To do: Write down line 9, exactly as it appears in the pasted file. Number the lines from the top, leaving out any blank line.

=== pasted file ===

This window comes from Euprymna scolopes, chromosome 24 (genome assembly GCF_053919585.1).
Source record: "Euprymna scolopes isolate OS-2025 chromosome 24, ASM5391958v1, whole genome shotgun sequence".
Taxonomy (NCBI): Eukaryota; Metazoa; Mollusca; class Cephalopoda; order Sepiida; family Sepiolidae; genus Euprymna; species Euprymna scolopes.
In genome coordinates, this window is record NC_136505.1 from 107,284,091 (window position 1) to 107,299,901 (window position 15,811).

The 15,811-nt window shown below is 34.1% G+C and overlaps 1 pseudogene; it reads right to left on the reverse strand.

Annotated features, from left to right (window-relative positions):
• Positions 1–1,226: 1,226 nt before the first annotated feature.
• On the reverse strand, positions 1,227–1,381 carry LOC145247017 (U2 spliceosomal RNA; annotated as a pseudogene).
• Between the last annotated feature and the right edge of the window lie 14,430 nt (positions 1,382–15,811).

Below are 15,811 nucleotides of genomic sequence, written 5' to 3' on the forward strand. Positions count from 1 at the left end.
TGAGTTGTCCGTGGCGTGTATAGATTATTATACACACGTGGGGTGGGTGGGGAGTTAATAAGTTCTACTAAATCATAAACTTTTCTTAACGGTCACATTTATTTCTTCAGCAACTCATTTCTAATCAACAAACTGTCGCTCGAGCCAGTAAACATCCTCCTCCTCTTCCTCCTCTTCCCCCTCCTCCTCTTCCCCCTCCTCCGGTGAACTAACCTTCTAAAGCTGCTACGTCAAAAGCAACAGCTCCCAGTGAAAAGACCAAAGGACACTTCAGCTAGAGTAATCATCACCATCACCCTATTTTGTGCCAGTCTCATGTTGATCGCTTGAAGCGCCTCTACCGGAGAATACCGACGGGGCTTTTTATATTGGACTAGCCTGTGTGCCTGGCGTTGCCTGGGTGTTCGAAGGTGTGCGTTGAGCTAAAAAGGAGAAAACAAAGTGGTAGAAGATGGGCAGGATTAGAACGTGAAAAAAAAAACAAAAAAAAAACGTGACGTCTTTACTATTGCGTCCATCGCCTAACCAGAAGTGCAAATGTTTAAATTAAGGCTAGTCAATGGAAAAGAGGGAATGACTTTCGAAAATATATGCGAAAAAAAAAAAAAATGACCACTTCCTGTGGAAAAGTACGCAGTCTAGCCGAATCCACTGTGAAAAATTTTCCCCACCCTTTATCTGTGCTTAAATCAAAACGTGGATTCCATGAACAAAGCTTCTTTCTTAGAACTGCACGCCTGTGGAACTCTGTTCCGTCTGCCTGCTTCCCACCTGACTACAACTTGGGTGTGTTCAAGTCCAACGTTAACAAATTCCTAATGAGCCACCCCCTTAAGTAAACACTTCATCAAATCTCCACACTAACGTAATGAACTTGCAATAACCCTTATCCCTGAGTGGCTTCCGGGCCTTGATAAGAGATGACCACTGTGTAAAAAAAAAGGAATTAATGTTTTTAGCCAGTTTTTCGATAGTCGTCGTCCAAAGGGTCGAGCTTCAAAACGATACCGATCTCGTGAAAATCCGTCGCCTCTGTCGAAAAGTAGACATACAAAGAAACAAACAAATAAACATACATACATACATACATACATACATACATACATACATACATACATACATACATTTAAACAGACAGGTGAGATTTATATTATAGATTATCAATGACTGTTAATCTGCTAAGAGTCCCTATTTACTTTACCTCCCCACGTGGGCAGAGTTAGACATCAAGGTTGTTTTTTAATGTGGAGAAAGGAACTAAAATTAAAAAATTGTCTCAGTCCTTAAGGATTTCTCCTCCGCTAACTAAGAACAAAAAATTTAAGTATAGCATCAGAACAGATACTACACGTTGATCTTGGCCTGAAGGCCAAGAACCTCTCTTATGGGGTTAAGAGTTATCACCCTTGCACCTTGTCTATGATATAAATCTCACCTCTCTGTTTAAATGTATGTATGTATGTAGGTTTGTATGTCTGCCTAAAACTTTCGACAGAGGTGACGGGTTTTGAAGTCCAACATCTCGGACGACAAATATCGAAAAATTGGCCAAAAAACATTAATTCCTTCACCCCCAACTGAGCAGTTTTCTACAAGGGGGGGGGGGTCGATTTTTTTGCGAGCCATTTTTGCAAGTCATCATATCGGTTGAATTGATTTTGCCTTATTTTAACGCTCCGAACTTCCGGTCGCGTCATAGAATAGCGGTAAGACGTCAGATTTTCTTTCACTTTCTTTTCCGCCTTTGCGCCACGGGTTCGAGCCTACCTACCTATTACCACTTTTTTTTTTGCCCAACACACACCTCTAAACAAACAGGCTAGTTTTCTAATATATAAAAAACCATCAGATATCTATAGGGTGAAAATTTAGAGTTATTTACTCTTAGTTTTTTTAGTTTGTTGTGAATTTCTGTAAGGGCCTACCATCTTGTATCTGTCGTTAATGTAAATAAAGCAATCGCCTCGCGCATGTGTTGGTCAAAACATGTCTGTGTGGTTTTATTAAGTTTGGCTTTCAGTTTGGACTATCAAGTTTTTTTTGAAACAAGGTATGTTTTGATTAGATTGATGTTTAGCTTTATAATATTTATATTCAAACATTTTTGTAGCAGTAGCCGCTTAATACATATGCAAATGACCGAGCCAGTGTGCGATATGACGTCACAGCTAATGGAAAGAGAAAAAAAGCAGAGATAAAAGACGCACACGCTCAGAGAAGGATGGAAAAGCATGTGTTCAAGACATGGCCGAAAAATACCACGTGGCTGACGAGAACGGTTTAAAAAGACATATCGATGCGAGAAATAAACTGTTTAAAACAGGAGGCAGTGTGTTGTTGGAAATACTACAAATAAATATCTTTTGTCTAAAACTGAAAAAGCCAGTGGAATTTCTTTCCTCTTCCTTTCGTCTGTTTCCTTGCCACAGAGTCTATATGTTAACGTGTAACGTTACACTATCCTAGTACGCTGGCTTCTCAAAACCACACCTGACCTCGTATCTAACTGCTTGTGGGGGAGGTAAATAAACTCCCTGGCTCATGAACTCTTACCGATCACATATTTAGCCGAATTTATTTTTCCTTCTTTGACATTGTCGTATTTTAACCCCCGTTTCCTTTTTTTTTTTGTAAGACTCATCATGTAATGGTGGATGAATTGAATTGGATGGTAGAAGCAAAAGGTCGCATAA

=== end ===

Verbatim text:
• Between the last annotated feature and the right edge of the window lie 14,430 nt (positions 1,382–15,811).